Is it likely that this could happen today? Well, maybe it’s not going to happen TOMORROW. But it’s plausible in our world. It’s happened before. It can happen again. The balance of life in the universe is so fragile and I think we really lose sight of that, what with our first world problems of what we’re going to watch on TV tonight, or who’s going to take the trash out when it’s cold. But here’s yet another reason that TZ endures and why it still packs one hell of a wallop 50+ years later – it’s believable. All of Serling’s extraordinary circumstances are based in the ordinary. And that makes for very real-feeling scenarios.

    Serling was always making us think about what’s going on around us. Raising awareness and inspiring hope. I say hope because to be honest, this has helped me to be grateful right now in the midst of this deep freeze: For us, Spring will come. The snow will melt. The trees will come alive once more. And we’ll all be okay. Great and timely post, Boss!

    • Wendy, this must be particularly hard for you given that she’s also an artist.

    • Hey, GF! Yeah, down here! UNDER Dan’s reply to you! Seems I wasn’t quick enough. ;P Oh, well. Story of my blogging life!

      Anyway, I’m very glad you enjoyed this post. Most of my posts are planned well in advance, but this one was truly a spur-of-the-moment one. It’s good to mix those in every now and then, I think. Keeps it fresh.

      And you’re right about how this ending is particularly frightening. I don’t want to be “cooked” either, but there’s something about the thought of drifting endlessly into the cold darkness of space that seems so lonely and depressing. And yes, part of the reason it IS so frightening is because of that believability factor. Sure, the concept is pretty “out there” — who thinks this could happen? Buuuuut …. hmm. There’s that little seed of doubt that makes you say, well, YEAH … how DO I know the earth won’t change its orbit and …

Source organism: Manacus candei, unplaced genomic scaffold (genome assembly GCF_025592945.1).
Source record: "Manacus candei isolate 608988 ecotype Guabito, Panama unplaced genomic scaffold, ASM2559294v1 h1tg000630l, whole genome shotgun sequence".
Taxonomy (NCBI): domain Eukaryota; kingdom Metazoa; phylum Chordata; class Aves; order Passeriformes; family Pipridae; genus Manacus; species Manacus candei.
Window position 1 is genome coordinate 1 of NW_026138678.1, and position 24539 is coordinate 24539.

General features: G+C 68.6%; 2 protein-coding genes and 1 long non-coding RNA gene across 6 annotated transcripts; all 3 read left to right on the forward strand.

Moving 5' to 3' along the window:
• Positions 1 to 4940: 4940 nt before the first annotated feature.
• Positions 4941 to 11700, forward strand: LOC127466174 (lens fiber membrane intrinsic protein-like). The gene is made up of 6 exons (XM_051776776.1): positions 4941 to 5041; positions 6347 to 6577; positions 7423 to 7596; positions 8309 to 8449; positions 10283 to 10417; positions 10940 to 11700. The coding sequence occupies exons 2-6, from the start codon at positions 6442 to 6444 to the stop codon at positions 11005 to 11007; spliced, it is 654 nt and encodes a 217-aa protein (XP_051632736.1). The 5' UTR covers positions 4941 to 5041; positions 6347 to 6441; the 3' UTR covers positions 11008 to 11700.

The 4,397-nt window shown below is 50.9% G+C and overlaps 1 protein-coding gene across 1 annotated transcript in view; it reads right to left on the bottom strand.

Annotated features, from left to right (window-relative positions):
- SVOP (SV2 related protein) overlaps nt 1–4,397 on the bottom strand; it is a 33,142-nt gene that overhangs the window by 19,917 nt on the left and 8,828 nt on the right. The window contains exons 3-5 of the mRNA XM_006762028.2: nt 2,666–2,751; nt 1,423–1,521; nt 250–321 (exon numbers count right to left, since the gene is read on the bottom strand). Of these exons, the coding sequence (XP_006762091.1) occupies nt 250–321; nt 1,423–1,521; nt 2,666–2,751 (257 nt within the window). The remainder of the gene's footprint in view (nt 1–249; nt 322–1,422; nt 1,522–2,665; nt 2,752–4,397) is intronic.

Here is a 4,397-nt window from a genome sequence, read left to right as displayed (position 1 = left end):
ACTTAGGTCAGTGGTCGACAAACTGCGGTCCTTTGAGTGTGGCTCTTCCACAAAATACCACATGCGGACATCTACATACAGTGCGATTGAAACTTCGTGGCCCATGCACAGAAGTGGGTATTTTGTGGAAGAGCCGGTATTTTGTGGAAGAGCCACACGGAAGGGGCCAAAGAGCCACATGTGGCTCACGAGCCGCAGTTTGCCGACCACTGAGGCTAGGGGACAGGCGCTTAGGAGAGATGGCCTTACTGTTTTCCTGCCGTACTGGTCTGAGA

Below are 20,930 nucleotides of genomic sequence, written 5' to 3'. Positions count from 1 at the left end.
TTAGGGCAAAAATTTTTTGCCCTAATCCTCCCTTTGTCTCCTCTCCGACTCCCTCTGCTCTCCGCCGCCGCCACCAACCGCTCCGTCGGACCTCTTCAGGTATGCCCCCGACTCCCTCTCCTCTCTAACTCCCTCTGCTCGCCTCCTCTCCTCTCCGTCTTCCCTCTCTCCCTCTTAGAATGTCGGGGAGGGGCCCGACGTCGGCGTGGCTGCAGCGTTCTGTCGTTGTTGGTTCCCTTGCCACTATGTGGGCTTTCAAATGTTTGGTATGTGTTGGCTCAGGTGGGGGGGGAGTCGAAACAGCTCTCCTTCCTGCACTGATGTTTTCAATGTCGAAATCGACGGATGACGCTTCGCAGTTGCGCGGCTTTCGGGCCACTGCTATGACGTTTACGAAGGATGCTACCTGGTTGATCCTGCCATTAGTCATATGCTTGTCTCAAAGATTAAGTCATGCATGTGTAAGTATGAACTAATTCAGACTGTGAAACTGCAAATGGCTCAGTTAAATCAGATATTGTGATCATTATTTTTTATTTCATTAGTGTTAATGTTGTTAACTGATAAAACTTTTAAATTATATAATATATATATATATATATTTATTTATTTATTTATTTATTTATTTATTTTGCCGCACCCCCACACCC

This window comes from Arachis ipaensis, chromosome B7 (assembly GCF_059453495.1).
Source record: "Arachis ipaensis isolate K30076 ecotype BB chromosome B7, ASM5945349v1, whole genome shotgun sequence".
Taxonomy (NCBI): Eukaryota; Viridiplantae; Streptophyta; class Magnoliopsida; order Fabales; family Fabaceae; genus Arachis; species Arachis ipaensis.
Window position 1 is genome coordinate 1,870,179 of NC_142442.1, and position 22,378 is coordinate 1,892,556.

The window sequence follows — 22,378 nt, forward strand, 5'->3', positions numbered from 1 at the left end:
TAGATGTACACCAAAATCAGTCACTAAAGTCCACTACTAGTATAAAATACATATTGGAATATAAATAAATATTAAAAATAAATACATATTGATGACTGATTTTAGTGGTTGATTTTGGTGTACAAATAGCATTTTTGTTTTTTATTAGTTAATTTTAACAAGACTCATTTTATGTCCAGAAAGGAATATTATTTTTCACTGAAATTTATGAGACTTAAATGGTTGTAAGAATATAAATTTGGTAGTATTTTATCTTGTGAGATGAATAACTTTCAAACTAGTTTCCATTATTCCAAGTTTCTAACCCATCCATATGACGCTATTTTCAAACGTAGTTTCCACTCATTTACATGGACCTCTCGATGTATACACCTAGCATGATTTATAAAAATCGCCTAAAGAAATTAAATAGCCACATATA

*shakes head* Just a TV show. JUST A TV SHOW. O_O As you say, Spring will come! And not a moment too soon. :)

  2. I always forget the ending of this episode, Paul. I always remember it as the one with the midnight sun and the burning hot windows and melting paint. I guess I need to watch it again soon. On second thought, maybe I’ll wait until April. :)

    • I wouldn’t blame you for waiting, Dan. Much as I love TZ, I’ve about HAD it with the cold. Fortunately, there are plenty of other great episodes to pick from, some of which were actually filmed in Death Valley … which is somehow looking pretty good right now. O_o

      • 100 yards over the rim – is looking like something I want to watch. Or the one with the guys who landed back on Earth – yeah, something with sun and sweat and thirst. That’s the ticket.

  3. I just moved to a place where it snows after years of living in warm sunny Florida. I couldn’t get out of the driveway and having to wipe off the windshields is quite a shock having to have never had to do those things. I think it’s almost bizarre that I can’t just jump in my car to go get groceries.

    • I know how you feel. Writing this as snow falls outside. Really hoping this is the last snowfall of the season, though I know I can’t complain like the poor folks up in Boston. Florida’s looking better all the time!

  4. The thing that is driving me insane today is the feeling that I read this as a short story. On the page, in print.

    Since Rod Serling got many ideas from sci fi greats, like Matheson, I assumed it would be easy for me to find that story today. but I cannot.

    The strong impression made by a can of juice being offered to the older woman is one that comes from reading at an early age…probably in the 70’s or 80’s. I tend to remember things with images of the printed words if I read them, rather that the sound of spoken words, or images, if I saw them.

    Could this have been made into a written short story and anthologized somewhere? I immediately was searching Ray Bradbury’s work first.

    So frustrating.